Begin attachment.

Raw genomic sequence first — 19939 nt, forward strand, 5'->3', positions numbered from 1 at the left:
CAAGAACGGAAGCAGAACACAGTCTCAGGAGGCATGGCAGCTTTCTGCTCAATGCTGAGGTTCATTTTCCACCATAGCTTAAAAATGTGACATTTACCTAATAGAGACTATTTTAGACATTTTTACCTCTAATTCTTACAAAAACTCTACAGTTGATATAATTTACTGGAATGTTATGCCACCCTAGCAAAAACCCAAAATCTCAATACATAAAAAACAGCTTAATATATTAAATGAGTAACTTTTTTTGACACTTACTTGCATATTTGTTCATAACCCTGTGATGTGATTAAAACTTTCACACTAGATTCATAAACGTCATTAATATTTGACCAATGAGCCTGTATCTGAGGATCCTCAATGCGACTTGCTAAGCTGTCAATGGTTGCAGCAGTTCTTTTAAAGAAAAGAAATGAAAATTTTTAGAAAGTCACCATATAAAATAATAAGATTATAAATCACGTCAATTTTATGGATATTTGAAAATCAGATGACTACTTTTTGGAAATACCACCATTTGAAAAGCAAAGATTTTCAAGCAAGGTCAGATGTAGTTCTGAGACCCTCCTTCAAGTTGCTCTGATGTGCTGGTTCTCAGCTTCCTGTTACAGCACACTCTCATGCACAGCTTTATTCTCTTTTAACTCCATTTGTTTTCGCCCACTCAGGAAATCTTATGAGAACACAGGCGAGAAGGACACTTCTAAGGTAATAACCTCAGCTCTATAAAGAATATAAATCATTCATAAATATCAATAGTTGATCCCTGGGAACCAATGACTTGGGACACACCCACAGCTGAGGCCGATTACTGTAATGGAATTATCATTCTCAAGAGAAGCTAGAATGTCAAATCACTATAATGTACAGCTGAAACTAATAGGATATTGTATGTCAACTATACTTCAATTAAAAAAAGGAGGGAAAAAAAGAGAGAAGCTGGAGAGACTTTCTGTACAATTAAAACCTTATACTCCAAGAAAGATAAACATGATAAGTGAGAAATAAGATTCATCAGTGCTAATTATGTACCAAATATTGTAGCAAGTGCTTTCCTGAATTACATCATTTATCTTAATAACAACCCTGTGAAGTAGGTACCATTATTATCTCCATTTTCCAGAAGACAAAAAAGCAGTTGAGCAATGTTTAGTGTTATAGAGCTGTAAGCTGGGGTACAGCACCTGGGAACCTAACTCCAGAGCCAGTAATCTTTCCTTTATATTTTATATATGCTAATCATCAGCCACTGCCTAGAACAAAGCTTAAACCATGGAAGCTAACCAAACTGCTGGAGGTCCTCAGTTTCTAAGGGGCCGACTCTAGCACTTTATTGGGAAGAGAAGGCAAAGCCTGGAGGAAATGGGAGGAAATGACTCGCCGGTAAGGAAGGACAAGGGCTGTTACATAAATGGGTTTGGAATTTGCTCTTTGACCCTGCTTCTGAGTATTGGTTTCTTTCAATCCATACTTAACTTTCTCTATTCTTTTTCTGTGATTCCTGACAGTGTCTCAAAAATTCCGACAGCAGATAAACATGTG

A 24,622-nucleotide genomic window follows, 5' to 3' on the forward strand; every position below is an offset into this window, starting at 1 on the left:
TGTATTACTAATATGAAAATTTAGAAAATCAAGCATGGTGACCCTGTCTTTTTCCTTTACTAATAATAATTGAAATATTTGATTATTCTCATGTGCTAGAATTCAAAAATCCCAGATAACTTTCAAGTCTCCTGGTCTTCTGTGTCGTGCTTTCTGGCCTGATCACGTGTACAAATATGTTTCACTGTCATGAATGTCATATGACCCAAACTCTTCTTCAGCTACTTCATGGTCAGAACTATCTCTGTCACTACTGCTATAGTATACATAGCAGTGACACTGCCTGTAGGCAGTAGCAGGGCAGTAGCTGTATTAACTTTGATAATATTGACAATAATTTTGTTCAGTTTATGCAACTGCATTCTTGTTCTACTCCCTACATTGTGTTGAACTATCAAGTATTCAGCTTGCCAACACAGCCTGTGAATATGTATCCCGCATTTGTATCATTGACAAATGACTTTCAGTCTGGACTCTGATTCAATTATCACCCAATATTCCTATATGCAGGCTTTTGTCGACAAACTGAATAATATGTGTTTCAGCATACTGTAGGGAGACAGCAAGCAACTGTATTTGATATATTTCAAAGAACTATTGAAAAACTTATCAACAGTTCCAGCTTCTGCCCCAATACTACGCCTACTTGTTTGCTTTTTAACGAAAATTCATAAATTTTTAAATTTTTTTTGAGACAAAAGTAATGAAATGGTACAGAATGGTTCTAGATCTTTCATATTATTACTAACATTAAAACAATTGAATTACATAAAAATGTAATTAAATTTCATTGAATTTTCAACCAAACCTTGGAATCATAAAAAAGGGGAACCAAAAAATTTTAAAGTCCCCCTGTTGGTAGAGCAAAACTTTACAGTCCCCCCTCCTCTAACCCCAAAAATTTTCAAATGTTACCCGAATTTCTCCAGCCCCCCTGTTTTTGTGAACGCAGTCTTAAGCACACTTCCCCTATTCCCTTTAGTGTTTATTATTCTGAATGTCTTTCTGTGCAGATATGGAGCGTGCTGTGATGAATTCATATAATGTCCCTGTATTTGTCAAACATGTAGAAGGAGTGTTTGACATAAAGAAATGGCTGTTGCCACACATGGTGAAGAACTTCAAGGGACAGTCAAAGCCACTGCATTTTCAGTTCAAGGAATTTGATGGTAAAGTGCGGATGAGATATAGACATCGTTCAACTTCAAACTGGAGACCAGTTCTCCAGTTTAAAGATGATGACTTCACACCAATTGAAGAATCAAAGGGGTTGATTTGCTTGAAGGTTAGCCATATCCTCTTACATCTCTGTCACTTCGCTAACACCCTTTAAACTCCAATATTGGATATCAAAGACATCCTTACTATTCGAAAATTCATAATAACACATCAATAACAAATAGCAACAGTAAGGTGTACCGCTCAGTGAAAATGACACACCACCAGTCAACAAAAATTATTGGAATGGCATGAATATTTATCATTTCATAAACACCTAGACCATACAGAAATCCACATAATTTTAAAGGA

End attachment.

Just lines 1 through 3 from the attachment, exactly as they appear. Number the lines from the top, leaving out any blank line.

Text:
Raw genomic sequence first — 19939 nt, forward strand, 5'->3', positions numbered from 1 at the left:
CAAGAACGGAAGCAGAACACAGTCTCAGGAGGCATGGCAGCTTTCTGCTCAATGCTGAGGTTCATTTTCCACCATAGCTTAAAAATGTGACATTTACCTAATAGAGACTATTTTAGACATTTTTACCTCTAATTCTTACAAAAACTCTACAGTTGATATAATTTACTGGAATGTTATGCCACCCTAGCAAAAACCCAAAATCTCAATACATAAAAAACAGCTTAATATATTAAATGAGTAACTTTTTTTGACACTTACTTGCATATTTGTTCATAACCCTGTGATGTGATTAAAACTTTCACACTAGATTCATAAACGTCATTAATATTTGACCAATGAGCCTGTATCTGAGGATCCTCAATGCGACTTGCTAAGCTGTCAATGGTTGCAGCAGTTCTTTTAAAGAAAAGAAATGAAAATTTTTAGAAAGTCACCATATAAAATAATAAGATTATAAATCACGTCAATTTTATGGATATTTGAAAATCAGATGACTACTTTTTGGAAATACCACCATTTGAAAAGCAAAGATTTTCAAGCAAGGTCAGATGTAGTTCTGAGACCCTCCTTCAAGTTGCTCTGATGTGCTGGTTCTCAGCTTCCTGTTACAGCACACTCTCATGCACAGCTTTATTCTCTTTTAACTCCATTTGTTTTCGCCCACTCAGGAAATCTTATGAGAACACAGGCGAGAAGGACACTTCTAAGGTAATAACCTCAGCTCTATAAAGAATATAAATCATTCATAAATATCAATAGTTGATCCCTGGGAACCAATGACTTGGGACACACCCACAGCTGAGGCCGATTACTGTAATGGAATTATCATTCTCAAGAGAAGCTAGAATGTCAAATCACTATAATGTACAGCTGAAACTAATAGGATATTGTATGTCAACTATACTTCAATTAAAAAAAGGAGGGAAAAAAAGAGAGAAGCTGGAGAGACTTTCTGTACAATTAAAACCTTATACTCCAAGAAAGATAAACATGATAAGTGAGAAATAAGATTCATCAGTGCTAATTATGTACCAAATATTGTAGCAAGTGCTTTCCTGAATTACATCATTTATCTTAATAACAACCCTGTGAAGTAGGTACCATTATTATCTCCATTTTCCAGAAGACAAAAAAGCAGTTGAGCAATGTTTAGTGTTATAGAGCTGTAAGCTGGGGTACAGCACCTGGGAACCTAACTCCAGAGCCAGTAATCTTTCCTTTATATTTTATATATGCTAATCATCAGCCACTGCCTAGAACAAAGCTTAAACCATGGAAGCTAACCAAACTGCTGGAGGTCCTCAGTTTCTAAGGGGCCGACTCTAGCACTTTATTGGGAAGAGAAGGCAAAGCCTGGAGGAAATGGGAGGAAATGACTCGCCGGTAAGGAAGGACAAGGGCTGTTACATAAATGGGTTTGGAATTTGCTCTTTGACCCTGCTTCTGAGTATTGGTTTCTTTCAATCCATACTTAACTTTCTCTATTCTTTTTCTGTGATTCCTGACAGTGTCTCAAAAATTCCGACAGCAGATAAACATGTG

A 24,622-nucleotide genomic window follows, 5' to 3' on the forward strand; every position below is an offset into this window, starting at 1 on the left: